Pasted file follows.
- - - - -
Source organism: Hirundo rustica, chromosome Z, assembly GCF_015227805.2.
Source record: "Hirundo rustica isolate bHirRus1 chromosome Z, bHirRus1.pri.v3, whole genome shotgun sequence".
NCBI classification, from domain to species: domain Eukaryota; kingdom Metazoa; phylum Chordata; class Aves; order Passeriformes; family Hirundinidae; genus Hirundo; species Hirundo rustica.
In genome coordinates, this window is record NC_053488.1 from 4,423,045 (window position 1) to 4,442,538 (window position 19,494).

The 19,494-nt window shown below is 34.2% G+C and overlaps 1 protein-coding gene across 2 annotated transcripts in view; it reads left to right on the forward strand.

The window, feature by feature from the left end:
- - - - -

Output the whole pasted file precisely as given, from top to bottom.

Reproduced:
Source organism: Hirundo rustica, chromosome Z, assembly GCF_015227805.2.
Source record: "Hirundo rustica isolate bHirRus1 chromosome Z, bHirRus1.pri.v3, whole genome shotgun sequence".
NCBI classification, from domain to species: domain Eukaryota; kingdom Metazoa; phylum Chordata; class Aves; order Passeriformes; family Hirundinidae; genus Hirundo; species Hirundo rustica.
In genome coordinates, this window is record NC_053488.1 from 4,423,045 (window position 1) to 4,442,538 (window position 19,494).

The 19,494-nt window shown below is 34.2% G+C and overlaps 1 protein-coding gene across 2 annotated transcripts in view; it reads left to right on the forward strand.

The window, feature by feature from the left end: